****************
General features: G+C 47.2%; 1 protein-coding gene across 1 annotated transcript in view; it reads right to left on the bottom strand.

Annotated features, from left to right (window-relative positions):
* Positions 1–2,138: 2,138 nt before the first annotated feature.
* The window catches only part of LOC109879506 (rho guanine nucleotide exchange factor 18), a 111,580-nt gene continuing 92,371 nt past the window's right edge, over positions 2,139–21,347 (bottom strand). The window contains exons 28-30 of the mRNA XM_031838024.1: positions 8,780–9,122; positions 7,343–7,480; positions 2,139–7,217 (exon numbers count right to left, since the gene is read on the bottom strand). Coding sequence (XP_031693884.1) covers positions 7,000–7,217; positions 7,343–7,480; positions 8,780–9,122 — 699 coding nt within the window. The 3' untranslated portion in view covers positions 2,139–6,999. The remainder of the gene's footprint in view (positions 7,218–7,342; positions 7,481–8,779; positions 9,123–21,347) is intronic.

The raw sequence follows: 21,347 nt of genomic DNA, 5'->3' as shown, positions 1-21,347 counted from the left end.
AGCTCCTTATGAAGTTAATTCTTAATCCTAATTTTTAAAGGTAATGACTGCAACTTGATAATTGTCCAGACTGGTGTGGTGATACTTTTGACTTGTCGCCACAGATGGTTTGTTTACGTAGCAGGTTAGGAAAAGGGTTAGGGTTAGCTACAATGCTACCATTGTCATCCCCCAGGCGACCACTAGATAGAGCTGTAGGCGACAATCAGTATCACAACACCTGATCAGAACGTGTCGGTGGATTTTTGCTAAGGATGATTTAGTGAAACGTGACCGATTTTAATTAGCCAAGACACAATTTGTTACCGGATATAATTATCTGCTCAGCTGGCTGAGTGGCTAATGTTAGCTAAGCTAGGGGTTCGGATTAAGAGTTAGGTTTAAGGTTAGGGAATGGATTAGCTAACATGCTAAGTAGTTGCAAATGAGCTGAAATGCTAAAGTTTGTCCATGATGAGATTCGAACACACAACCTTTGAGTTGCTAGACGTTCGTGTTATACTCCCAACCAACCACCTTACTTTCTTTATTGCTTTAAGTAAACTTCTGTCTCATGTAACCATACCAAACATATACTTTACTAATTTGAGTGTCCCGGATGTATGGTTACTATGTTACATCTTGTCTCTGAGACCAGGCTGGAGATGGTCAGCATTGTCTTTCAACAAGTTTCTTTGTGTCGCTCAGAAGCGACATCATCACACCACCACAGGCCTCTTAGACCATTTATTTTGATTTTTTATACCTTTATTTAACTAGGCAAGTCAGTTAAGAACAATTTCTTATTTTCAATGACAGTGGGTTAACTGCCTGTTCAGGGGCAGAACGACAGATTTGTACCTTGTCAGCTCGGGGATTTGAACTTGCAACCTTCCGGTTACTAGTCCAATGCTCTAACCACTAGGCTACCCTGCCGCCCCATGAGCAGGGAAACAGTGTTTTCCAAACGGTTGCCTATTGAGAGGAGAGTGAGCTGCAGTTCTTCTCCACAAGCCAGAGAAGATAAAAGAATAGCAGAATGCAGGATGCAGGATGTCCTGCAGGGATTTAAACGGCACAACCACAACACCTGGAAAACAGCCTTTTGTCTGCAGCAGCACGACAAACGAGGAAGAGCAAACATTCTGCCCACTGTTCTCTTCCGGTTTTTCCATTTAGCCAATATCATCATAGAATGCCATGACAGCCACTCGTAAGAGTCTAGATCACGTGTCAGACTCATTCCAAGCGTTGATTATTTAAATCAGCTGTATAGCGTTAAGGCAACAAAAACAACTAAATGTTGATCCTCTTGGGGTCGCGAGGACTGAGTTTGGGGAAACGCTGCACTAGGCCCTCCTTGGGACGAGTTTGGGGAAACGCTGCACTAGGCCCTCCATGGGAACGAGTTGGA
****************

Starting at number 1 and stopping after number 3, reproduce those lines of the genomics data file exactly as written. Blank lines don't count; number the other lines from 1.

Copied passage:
General features: G+C 47.2%; 1 protein-coding gene across 1 annotated transcript in view; it reads right to left on the bottom strand.

Annotated features, from left to right (window-relative positions):
* Positions 1–2,138: 2,138 nt before the first annotated feature.